One additional step Sarah could take to hide her identity is to begin using computers to make her blogposts that are used by lots of other people. Rather than setting up her webmail and weblog accounts from her home or work computer, Sarah could set them up from a computer in a cybercafe, a library, or a university computer lab. When the Minister traces the IP used to post a comment or a post, he'll discover that the post was made from a cybercafe, where any number of people might have been using the computers.
There are flaws in this strategy as well. If the cybercafe or computer lab keeps track of who is using what computer at what time, Sarah's identity could be compromised. She shouldn't try to post in the middle of the night when she's the only person in the computer lab – the geek on duty is likely to remember who she is. And she should change cybercafes often. If the Minister discovers that all the whistleblower's posts are coming from “Joe's Beer and Bits” on Main Street, he might stake someone out to watch the cybercafe and see who's posting to blogs in the hopes of catching Sarah.
Step three – anonymous proxies.
Sarah's getting sick of walking to Joe's cybercafe every time she wants to post to her blog. With some help from the neighborhood geek, she sets up her computer to access the web through an anonymous proxy. Now, when she uses her webmail and weblog services, she'll leave behind the IP address of the proxy server, not the address of her home machine… which will make it very hard for the Minister to find her.
First, she finds a list of proxy servers online, by searching for “proxy server” on Google. She picks a proxy server from the publicproxyservers.com list, choosing a site marked “high anonymity”. She writes down the IP address of the proxy and the port listed on the proxy list.
Some reliable lists of public proxies:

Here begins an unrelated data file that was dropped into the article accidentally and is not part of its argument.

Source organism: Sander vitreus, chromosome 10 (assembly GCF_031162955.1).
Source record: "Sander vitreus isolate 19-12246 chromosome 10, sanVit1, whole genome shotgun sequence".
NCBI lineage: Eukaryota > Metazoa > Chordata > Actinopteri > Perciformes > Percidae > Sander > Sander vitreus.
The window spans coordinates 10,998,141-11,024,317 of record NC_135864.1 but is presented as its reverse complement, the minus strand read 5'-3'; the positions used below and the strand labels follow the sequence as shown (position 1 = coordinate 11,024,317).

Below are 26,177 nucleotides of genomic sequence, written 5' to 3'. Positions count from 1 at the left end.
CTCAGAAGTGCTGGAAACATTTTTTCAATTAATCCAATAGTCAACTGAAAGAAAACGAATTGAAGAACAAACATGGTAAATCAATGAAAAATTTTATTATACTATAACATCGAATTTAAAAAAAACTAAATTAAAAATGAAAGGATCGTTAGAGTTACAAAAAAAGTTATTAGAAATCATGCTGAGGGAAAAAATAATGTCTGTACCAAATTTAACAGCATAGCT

publicproxyservers.com – lists anonymous and non-anonymous proxies Samair – only lists anonymous proxies, and includes information on proxies that support SSL rosinstrument proxy database – searchable database of proxy servers
Then she opens the “preferences” section of her webbrowser. Under “general”, “network” or “security” (usually), she finds an option to set up a proxy to access the Internet. (On the Firefox browser, which I use, this option is found under Preferences – General – Connection Settings.)
She turns on “manual proxy configuration”, enters the IP address of the proxy server and port into the fields for HTTP proxy and SSL proxy and saves her settings. She restarts her browser and starts surfing the web.
She notices that her connection to the web seems to be a bit slower. That's because every page she requests from a webserver takes a detour. Instead of connecting directly to Hotmail.com, she connects to the proxy, which then connects to Hotmail. When Hotmail sends a page to her, it goes to the proxy first, then to her. She also notices that she has some difficulty accessing websites, especially sites that want her to log in. But at least her IP isn't being recorded by her weblog provider!
A fun experiment with proxies:
Visit noreply.org, a popular remailer website. The site will greet you by telling you what IP address you're coming from: “Hello pool-151-203-182-212.wma.east.verizon.net [220.127.116.11], pleased to meet you.”
Now go to anonymizer.com, a web service that allows you to view (some) webpages through an anonymous proxy. In the box on the top right of the anonymizer page, enter the URL for http://www.noreply.org (or just click this link.) You'll note that noreply.org now thinks you're coming from vortex.anonymizer.com. (Anonymizer is a nice way to test proxies without needing to change your browser settings, but it won't work with most sophisticated web services, like webmail or weblogging servers.)
Finally, follow the instruction above to set up your webbrowser to use an anonymous proxy and then visit noreply.org to see where it thinks you're coming from.
Alas, proxies aren't perfect either. If the nation Sarah lives in has restrictive internet laws, many websurfers may be using proxies to access sites blocked by the government. The government may respond by ordering certain popular proxies to be blocked. Surfers move to new proxies, the government blocks those proxies, and so the circle of life continues. All of this can become very time consuming.
Sarah has another problem if she's one of very few people in the country using a proxy. If the comments on her blog can be traced to a single proxy server, and if the Minister can access logs from all the ISPs within a country, he might be able to discover that Sarah's computer was one of the very few that accessed a specific proxy server. He can't demonstrate that Sarah used the proxy to post to a weblog server, but he might conclude that the fact that the proxy was used to make a weblog post and that she was one of the few people in the nation to use that proxy constituted evidence that she made the post. Sarah would do well to use proxies that are popular locally and to switch proxies often.
Step four – MixMaster, Invisiblog and GPG